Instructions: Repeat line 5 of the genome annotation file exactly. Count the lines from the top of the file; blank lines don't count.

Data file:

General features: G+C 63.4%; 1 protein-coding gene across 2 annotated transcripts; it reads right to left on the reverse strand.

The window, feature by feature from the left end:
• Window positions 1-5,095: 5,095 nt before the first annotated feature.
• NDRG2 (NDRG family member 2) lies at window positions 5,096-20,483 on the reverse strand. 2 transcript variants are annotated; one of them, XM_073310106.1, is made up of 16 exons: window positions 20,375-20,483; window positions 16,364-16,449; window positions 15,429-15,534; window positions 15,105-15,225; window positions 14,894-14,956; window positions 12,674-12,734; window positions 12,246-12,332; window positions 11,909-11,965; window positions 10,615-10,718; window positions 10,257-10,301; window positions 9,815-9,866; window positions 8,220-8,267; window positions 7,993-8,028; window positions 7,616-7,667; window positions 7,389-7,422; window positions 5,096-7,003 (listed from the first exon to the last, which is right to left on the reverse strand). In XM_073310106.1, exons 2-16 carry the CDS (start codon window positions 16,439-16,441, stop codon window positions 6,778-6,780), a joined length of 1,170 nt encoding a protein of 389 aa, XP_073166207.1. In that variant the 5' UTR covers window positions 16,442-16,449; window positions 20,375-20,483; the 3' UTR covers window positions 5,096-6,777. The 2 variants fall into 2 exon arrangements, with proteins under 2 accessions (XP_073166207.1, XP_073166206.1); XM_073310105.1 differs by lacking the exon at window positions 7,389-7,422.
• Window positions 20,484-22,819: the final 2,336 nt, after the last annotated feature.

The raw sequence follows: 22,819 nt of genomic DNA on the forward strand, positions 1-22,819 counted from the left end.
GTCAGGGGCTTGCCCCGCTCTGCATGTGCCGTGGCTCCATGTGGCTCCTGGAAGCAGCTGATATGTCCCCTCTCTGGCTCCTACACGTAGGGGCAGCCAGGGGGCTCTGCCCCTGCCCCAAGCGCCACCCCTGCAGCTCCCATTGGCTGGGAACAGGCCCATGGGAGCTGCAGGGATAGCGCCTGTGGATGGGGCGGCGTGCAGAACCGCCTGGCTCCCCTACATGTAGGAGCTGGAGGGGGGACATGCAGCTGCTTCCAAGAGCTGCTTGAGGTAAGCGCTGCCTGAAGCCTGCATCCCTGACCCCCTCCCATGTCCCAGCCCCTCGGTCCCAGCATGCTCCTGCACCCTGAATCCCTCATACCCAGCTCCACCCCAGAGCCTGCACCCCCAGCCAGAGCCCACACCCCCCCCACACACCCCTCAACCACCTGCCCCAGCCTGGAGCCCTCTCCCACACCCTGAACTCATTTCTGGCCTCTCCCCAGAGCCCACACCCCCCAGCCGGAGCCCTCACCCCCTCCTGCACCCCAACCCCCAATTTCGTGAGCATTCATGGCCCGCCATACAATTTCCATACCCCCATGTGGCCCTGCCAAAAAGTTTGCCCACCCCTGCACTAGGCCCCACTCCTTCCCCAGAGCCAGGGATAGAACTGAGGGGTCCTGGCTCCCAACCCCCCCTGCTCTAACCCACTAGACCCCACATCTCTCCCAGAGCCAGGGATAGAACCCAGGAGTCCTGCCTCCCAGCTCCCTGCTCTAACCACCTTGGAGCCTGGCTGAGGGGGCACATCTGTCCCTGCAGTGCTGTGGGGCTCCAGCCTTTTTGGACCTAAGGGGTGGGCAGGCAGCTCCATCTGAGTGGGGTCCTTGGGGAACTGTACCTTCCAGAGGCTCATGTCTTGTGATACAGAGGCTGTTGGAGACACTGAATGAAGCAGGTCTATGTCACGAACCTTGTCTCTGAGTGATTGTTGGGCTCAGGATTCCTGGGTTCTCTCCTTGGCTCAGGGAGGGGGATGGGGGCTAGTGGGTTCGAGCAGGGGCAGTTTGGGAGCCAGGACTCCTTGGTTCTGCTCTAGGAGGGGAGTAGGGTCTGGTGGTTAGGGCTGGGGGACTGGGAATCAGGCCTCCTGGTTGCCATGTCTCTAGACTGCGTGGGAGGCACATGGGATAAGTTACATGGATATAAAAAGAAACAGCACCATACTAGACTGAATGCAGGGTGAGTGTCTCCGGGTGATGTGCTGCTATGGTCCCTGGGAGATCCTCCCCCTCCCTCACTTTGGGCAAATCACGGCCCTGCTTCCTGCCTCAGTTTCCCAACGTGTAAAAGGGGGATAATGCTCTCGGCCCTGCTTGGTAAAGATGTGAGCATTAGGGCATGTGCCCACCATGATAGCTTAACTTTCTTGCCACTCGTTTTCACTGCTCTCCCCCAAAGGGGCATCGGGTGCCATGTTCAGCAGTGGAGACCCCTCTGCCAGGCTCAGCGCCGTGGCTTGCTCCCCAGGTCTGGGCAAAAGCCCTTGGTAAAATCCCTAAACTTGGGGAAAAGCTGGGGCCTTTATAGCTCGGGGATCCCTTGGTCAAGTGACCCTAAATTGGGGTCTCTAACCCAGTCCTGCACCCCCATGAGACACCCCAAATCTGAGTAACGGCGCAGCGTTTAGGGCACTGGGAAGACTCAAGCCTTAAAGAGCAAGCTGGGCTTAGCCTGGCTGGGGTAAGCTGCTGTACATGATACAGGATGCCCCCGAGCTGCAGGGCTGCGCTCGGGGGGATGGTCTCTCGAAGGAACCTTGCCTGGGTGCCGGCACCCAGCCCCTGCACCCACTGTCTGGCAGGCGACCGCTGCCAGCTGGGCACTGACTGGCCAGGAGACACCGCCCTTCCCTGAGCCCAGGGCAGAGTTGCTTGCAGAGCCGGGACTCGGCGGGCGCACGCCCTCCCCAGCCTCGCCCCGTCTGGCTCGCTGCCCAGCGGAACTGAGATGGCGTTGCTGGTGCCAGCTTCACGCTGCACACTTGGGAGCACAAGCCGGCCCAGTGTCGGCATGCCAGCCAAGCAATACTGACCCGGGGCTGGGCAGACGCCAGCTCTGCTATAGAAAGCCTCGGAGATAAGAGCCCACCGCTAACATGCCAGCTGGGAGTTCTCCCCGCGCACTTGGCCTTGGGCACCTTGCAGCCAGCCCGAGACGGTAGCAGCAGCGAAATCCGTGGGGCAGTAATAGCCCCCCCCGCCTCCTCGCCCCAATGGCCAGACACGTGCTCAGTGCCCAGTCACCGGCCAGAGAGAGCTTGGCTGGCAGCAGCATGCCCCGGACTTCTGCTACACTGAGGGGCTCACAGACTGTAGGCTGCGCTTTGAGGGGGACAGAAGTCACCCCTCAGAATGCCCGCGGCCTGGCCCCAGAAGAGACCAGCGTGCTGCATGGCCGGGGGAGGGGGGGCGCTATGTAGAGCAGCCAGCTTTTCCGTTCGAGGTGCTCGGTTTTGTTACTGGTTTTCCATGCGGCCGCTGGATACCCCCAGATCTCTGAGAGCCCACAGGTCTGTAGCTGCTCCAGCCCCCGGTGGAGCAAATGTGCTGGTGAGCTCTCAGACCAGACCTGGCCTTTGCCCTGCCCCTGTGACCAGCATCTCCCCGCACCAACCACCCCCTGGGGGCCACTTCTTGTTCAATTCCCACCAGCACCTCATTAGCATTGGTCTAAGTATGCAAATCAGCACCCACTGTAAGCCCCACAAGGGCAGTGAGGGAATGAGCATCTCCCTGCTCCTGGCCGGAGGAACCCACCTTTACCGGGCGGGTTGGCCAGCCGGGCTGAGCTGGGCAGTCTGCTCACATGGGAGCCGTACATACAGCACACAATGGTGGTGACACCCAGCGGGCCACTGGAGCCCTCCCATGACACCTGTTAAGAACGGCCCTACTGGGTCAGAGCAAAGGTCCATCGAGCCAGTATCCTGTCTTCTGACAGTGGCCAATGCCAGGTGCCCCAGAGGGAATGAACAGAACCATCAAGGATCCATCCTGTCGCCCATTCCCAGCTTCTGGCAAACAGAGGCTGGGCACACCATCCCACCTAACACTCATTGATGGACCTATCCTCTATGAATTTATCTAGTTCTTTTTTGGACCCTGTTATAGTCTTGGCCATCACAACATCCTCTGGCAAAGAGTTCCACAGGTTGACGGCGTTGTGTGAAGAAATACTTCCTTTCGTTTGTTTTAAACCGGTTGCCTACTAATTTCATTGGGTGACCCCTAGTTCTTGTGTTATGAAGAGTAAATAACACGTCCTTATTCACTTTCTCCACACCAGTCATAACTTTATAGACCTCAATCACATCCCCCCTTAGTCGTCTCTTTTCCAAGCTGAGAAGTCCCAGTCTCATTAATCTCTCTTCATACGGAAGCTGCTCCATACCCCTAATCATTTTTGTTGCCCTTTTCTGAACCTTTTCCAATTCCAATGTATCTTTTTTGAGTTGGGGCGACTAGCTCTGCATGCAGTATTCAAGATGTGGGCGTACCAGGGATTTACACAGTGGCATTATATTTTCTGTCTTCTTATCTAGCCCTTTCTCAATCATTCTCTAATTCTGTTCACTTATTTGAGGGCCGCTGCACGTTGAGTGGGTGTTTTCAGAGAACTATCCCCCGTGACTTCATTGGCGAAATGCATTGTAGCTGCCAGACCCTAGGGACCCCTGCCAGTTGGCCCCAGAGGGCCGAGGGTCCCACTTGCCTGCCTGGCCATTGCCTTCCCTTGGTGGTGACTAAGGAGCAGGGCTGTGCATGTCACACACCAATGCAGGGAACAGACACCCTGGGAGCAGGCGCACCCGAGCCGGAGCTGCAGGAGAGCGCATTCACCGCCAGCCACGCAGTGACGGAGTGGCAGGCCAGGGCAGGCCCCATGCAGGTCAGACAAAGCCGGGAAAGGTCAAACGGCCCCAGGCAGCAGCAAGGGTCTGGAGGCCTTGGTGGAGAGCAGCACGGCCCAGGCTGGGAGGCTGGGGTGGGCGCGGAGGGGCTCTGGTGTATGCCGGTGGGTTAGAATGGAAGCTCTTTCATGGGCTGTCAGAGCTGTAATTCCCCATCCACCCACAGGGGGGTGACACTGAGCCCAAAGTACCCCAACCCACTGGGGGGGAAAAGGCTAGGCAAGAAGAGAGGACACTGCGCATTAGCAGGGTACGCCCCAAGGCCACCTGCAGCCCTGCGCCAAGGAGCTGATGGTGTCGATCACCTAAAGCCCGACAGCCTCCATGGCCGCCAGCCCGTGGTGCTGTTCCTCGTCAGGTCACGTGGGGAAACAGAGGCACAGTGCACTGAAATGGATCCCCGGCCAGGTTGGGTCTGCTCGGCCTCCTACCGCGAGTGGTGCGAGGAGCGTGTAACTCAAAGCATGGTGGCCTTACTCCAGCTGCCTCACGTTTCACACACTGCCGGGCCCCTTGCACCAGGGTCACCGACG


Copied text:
• Window positions 20,484-22,819: the final 2,336 nt, after the last annotated feature.